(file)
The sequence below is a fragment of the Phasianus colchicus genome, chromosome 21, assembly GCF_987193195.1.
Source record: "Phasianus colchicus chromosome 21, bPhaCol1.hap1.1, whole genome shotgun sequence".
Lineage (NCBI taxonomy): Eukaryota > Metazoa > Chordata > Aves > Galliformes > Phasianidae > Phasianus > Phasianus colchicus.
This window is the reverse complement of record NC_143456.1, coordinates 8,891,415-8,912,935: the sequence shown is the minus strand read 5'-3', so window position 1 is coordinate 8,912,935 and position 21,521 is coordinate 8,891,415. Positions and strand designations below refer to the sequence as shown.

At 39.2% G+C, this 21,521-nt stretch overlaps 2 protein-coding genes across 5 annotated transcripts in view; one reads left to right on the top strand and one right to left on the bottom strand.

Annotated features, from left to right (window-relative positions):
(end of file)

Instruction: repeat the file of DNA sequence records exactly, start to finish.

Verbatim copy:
The sequence below is a fragment of the Phasianus colchicus genome, chromosome 21, assembly GCF_987193195.1.
Source record: "Phasianus colchicus chromosome 21, bPhaCol1.hap1.1, whole genome shotgun sequence".
Lineage (NCBI taxonomy): Eukaryota > Metazoa > Chordata > Aves > Galliformes > Phasianidae > Phasianus > Phasianus colchicus.
This window is the reverse complement of record NC_143456.1, coordinates 8,891,415-8,912,935: the sequence shown is the minus strand read 5'-3', so window position 1 is coordinate 8,912,935 and position 21,521 is coordinate 8,891,415. Positions and strand designations below refer to the sequence as shown.

At 39.2% G+C, this 21,521-nt stretch overlaps 2 protein-coding genes across 5 annotated transcripts in view; one reads left to right on the top strand and one right to left on the bottom strand.

Annotated features, from left to right (window-relative positions):